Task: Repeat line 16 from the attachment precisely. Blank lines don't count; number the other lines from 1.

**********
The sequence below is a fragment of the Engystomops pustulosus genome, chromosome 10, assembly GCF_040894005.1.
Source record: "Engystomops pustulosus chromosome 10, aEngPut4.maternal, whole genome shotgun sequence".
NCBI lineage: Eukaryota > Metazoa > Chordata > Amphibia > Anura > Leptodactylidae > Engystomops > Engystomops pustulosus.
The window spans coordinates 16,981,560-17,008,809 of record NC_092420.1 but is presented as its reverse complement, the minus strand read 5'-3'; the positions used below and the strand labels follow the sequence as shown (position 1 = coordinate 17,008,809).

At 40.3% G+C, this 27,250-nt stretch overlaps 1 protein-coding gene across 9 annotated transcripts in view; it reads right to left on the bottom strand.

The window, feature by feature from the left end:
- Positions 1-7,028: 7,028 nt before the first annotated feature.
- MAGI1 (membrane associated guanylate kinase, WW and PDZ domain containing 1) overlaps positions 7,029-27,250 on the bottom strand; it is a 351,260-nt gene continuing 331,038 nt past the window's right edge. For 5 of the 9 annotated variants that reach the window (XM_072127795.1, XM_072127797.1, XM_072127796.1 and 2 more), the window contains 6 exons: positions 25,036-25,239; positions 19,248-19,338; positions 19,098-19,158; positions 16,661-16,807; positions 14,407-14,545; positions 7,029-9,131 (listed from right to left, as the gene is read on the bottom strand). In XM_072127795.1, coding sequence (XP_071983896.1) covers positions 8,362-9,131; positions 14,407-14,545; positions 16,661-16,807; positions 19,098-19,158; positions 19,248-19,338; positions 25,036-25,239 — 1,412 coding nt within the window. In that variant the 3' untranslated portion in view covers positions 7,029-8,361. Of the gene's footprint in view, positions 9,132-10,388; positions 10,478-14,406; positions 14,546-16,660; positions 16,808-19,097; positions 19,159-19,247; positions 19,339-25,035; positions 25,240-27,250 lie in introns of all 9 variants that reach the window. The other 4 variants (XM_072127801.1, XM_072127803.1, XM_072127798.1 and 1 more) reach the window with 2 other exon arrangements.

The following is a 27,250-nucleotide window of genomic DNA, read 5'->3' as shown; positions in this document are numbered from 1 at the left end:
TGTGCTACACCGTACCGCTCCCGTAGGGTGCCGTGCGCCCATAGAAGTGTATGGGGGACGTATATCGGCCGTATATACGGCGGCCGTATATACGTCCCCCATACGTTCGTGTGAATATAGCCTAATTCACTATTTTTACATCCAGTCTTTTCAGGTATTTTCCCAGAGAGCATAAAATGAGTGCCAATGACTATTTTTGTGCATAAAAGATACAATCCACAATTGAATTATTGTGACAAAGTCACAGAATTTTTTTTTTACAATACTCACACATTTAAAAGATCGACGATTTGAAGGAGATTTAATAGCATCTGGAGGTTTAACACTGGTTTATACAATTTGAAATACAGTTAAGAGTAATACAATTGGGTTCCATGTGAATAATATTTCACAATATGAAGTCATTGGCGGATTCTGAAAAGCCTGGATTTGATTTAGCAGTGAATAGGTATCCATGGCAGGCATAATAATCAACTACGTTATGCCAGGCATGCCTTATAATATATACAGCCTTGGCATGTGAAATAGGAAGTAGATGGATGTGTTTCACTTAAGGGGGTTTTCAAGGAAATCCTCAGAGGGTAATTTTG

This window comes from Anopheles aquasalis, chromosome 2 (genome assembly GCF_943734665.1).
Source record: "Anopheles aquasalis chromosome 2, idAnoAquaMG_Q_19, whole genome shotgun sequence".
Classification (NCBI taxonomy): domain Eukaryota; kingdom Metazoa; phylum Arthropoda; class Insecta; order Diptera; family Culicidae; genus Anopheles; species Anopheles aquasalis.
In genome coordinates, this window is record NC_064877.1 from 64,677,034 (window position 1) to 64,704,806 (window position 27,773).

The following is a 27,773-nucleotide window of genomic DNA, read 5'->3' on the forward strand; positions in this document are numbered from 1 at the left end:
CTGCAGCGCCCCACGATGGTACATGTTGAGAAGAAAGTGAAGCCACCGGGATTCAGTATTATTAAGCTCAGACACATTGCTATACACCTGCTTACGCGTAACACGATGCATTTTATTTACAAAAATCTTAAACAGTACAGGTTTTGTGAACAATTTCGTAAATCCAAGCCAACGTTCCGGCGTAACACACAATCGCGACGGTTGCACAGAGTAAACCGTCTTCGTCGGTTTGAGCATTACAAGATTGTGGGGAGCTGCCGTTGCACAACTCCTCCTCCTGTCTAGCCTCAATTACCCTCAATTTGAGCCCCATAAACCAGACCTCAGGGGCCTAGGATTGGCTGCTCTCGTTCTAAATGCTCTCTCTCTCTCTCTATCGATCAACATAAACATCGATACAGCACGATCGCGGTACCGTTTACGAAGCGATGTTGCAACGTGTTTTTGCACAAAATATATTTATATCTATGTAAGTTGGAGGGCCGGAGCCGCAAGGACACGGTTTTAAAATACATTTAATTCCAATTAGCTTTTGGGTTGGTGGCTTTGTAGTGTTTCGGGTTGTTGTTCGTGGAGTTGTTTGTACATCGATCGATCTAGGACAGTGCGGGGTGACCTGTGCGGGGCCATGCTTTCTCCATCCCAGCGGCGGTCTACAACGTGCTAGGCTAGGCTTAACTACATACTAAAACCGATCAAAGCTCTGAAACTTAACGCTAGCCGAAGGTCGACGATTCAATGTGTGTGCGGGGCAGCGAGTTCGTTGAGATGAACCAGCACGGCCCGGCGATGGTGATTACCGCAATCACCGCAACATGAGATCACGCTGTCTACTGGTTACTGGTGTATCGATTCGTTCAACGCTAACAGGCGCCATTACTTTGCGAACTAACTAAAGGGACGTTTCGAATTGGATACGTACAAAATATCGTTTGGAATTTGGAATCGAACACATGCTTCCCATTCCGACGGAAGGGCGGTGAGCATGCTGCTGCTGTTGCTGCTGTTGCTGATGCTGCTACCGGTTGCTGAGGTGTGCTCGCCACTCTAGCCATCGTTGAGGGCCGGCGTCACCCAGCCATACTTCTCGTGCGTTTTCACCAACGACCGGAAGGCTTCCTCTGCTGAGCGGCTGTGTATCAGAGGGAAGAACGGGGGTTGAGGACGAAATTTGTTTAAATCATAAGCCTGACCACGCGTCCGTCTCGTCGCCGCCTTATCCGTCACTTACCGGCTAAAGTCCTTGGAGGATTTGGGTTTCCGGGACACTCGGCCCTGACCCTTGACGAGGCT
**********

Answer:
CTGCAGCGCCCCACGATGGTACATGTTGAGAAGAAAGTGAAGCCACCGGGATTCAGTATTATTAAGCTCAGACACATTGCTATACACCTGCTTACGCGTAACACGATGCATTTTATTTACAAAAATCTTAAACAGTACAGGTTTTGTGAACAATTTCGTAAATCCAAGCCAACGTTCCGGCGTAACACACAATCGCGACGGTTGCACAGAGTAAACCGTCTTCGTCGGTTTGAGCATTACAAGATTGTGGGGAGCTGCCGTTGCACAACTCCTCCTCCTGTCTAGCCTCAATTACCCTCAATTTGAGCCCCATAAACCAGACCTCAGGGGCCTAGGATTGGCTGCTCTCGTTCTAAATGCTCTCTCTCTCTCTCTATCGATCAACATAAACATCGATACAGCACGATCGCGGTACCGTTTACGAAGCGATGTTGCAACGTGTTTTTGCACAAAATATATTTATATCTATGTAAGTTGGAGGGCCGGAGCCGCAAGGACACGGTTTTAAAATACATTTAATTCCAATTAGCTTTTGGGTTGGTGGCTTTGTAGTGTTTCGGGTTGTTGTTCGTGGAGTTGTTTGTACATCGATCGATCTAGGACAGTGCGGGGTGACCTGTGCGGGGCCATGCTTTCTCCATCCCAGCGGCGGTCTACAACGTGCTAGGCTAGGCTTAACTACATACTAAAACCGATCAAAGCTCTGAAACTTAACGCTAGCCGAAGGTCGACGATTCAATGTGTGTGCGGGGCAGCGAGTTCGTTGAGATGAACCAGCACGGCCCGGCGATGGTGATTACCGCAATCACCGCAACATGAGATCACGCTGTCTACTGGTTACTGGTGTATCGATTCGTTCAACGCTAACAGGCGCCATTACTTTGCGAACTAACTAAAGGGACGTTTCGAATTGGATACGTACAAAATATCGTTTGGAATTTGGAATCGAACACATGCTTCCCATTCCGACGGAAGGGCGGTGAGCATGCTGCTGCTGTTGCTGCTGTTGCTGATGCTGCTACCGGTTGCTGAGGTGTGCTCGCCACTCTAGCCATCGTTGAGGGCCGGCGTCACCCAGCCATACTTCTCGTGCGTTTTCACCAACGACCGGAAGGCTTCCTCTGCTGAGCGGCTGTGTATCAGAGGGAAGAACGGGGGTTGAGGACGAAATTTGTTTAAATCATAAGCCTGACCACGCGTCCGTCTCGTCGCCGCCTTATCCGTCACTTACCGGCTAAAGTCCTTGGAGGATTTGGGTTTCCGGGACACTCGGCCCTGACCCTTGACGAGGCT